Appeals from the Order of the Unemployment Compensation Board of Review in the cases of Bonnie Beers (Token Claimant), No. B-255478; Pearlie M. Parker, No. B-255479; United Food and Commercial Workers Union, Local 1357 and Delores A. Wetzel, No. B-259400.
Ira H. Weinstock, with him, Gerard M. Mackarevich, for petitioner, Bonnie Beers.
Donald Marritz, with him, Carolyn Carter, Legal Services, Inc., for petitioner, Delores Wetzel.
Jonathan Zorach, with him, James K. Bradley, Assistant Counsel, and Clifford F. Blaze, Deputy Chief Counsel, for respondent.
Peter V. Marks, Sr., Kirschner, Walters & Willig, for petitioner, United Food & Commercial Workers Union, Local 1357.
Bruce D. Bagley, with him, Alan R. Boynton, Jr., Norman I. White, and H. Lee Roussel, McNees, Wallace & Nurick, for intervenor, Knouse Foods Cooperative, Inc.
Judges Craig and Barry, and Senior Judge Narick, sitting as a panel of three. Opinion by Judge Barry.
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Section 402.5 of the Unemployment Compensation Law (Law), Act of December 5, 1936, P.L. 2897, as amended, added by the Act of July 1, 1985, P.L. 96, 43 P.S. § 802.5 provides in pertinent part:
Notwithstanding any other provision of this act with respect to service performed in a 'seasonal operation' or 'seasonal industry', as defined in this section, benefits shall not be paid to a seasonal worker, based on such services, for any week of unemployment occurring outside of the normal seasonal period of operation, provided there is a contract or reasonable assurance that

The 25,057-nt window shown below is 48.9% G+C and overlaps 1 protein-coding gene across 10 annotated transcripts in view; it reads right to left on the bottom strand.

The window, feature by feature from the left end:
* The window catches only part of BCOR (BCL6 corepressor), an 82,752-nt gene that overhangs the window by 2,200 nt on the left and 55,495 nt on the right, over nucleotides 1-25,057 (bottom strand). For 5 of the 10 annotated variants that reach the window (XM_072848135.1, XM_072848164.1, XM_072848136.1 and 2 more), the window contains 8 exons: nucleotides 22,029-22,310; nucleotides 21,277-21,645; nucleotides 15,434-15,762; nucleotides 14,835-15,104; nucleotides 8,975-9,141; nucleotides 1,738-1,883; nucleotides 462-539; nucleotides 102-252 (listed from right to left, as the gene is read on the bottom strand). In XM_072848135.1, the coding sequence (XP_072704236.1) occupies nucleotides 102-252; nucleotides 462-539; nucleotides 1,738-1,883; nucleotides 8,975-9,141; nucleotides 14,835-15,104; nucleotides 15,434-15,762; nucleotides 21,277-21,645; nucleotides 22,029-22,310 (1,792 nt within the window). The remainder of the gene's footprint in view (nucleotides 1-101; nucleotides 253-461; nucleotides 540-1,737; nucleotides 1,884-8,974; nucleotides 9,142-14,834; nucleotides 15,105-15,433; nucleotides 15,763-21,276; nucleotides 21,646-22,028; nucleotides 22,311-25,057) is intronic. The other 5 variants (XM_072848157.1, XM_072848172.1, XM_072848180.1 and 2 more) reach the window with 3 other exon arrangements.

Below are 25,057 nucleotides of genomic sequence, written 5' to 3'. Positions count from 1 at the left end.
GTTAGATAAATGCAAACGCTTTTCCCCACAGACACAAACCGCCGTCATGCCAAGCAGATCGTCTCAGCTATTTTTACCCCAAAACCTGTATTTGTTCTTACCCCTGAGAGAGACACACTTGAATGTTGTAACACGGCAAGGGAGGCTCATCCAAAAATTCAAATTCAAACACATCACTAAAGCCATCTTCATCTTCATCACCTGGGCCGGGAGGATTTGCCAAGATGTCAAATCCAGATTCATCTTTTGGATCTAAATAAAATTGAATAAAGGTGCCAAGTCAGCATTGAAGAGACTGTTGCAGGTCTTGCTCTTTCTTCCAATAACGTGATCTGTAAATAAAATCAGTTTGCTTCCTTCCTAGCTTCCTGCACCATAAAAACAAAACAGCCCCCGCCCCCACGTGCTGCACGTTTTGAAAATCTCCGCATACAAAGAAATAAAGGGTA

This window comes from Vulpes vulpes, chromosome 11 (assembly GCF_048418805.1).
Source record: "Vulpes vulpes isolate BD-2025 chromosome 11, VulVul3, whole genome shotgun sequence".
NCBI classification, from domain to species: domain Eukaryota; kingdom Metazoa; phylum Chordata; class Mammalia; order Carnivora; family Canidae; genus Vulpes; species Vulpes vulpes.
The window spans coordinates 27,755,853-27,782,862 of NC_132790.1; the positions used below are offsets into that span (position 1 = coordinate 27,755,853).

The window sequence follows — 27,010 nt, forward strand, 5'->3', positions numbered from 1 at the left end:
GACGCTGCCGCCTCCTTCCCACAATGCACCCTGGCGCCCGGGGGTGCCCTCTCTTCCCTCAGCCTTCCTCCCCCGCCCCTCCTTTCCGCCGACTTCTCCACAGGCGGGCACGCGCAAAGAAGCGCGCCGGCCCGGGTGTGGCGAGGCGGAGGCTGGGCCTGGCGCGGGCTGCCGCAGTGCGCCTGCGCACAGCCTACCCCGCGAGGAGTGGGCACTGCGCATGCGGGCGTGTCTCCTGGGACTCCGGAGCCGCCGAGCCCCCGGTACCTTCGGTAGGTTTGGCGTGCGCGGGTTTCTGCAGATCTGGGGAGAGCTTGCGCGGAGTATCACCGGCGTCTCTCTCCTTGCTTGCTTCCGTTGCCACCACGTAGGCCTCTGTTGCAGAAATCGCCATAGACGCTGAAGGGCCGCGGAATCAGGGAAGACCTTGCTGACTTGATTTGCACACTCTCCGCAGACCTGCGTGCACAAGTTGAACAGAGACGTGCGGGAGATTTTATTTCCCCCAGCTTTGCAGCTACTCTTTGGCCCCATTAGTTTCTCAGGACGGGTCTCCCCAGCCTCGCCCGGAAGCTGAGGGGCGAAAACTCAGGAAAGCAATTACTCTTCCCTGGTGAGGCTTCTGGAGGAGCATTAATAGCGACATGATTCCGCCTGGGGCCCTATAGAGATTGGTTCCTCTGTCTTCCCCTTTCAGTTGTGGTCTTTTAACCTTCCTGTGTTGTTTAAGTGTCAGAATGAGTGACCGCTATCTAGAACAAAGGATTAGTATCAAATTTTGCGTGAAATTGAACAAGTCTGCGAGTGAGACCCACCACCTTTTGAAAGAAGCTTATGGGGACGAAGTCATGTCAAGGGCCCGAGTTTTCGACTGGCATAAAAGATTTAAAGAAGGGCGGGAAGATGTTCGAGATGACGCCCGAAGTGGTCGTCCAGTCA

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such worker will perform services in that seasonal industry in his next normal seasonal period.
Before us are four appeals that have been consolidated for our review. Two of these appeals are from orders of the Unemployment Compensation Board of Review (Board) affirming decisions of the referee to grant seasonal status to a fruit or vegetable food processing operation of an employer. The remaining two are from an order of the Board reversing a decision of the referee to deny seasonal status to a fruit or vegetable food processing operation of an employer. The central issues of these appeals are whether the Board erred as a matter of law in concluding that the operation in question was a seasonal operation for the purpose of Section 402.5, and whether Section 402.5's authorization of the denial of benefits to seasonal workers in the fruit and vegetable food processing industry during the off-season period, and the procedures provided therein for obtaining a seasonal determination and review thereof comply with the mandates of the state and federal constitutions. We present first the facts and procedural history of each case separately.
Knouse Foods Corporation (Knouse) is engaged in the commercial processing of cherries into pie filling at its plants at Peach Glen and Biglerville. It also processes apples at both plants and peaches at the Peach Glen plant.